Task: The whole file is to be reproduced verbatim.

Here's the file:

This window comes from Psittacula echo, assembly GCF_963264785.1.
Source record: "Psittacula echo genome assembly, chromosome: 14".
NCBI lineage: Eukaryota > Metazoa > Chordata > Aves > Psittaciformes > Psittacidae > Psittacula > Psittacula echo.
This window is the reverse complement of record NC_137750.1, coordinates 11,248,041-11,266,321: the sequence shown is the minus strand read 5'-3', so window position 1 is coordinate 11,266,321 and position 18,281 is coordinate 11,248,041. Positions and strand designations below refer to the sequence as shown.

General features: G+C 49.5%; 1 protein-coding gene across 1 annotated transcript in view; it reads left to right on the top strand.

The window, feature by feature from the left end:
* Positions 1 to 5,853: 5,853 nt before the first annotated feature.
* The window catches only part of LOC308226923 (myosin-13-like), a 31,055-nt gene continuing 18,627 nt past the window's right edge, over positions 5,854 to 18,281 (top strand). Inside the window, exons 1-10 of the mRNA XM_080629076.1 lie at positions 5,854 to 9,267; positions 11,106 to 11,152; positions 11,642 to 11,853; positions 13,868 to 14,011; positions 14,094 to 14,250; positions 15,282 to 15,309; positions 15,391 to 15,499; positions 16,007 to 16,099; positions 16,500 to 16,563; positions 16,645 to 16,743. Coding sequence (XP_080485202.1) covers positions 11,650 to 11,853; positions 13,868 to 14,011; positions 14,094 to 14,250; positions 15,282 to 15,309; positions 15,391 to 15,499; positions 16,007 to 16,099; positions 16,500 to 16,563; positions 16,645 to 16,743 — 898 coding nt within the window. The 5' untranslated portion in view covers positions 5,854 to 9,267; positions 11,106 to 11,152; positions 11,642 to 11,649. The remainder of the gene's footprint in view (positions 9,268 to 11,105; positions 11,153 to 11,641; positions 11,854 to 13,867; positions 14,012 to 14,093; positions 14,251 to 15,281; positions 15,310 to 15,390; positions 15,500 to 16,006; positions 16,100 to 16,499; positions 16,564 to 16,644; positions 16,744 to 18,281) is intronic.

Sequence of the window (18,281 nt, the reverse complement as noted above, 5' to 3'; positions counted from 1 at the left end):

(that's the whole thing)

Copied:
This window comes from Psittacula echo, assembly GCF_963264785.1.
Source record: "Psittacula echo genome assembly, chromosome: 14".
NCBI lineage: Eukaryota > Metazoa > Chordata > Aves > Psittaciformes > Psittacidae > Psittacula > Psittacula echo.
This window is the reverse complement of record NC_137750.1, coordinates 11,248,041-11,266,321: the sequence shown is the minus strand read 5'-3', so window position 1 is coordinate 11,266,321 and position 18,281 is coordinate 11,248,041. Positions and strand designations below refer to the sequence as shown.

General features: G+C 49.5%; 1 protein-coding gene across 1 annotated transcript in view; it reads left to right on the top strand.

The window, feature by feature from the left end:
* Positions 1 to 5,853: 5,853 nt before the first annotated feature.
* The window catches only part of LOC308226923 (myosin-13-like), a 31,055-nt gene continuing 18,627 nt past the window's right edge, over positions 5,854 to 18,281 (top strand). Inside the window, exons 1-10 of the mRNA XM_080629076.1 lie at positions 5,854 to 9,267; positions 11,106 to 11,152; positions 11,642 to 11,853; positions 13,868 to 14,011; positions 14,094 to 14,250; positions 15,282 to 15,309; positions 15,391 to 15,499; positions 16,007 to 16,099; positions 16,500 to 16,563; positions 16,645 to 16,743. Coding sequence (XP_080485202.1) covers positions 11,650 to 11,853; positions 13,868 to 14,011; positions 14,094 to 14,250; positions 15,282 to 15,309; positions 15,391 to 15,499; positions 16,007 to 16,099; positions 16,500 to 16,563; positions 16,645 to 16,743 — 898 coding nt within the window. The 5' untranslated portion in view covers positions 5,854 to 9,267; positions 11,106 to 11,152; positions 11,642 to 11,649. The remainder of the gene's footprint in view (positions 9,268 to 11,105; positions 11,153 to 11,641; positions 11,854 to 13,867; positions 14,012 to 14,093; positions 14,251 to 15,281; positions 15,310 to 15,390; positions 15,500 to 16,006; positions 16,100 to 16,499; positions 16,564 to 16,644; positions 16,744 to 18,281) is intronic.

Sequence of the window (18,281 nt, the reverse complement as noted above, 5' to 3'; positions counted from 1 at the left end):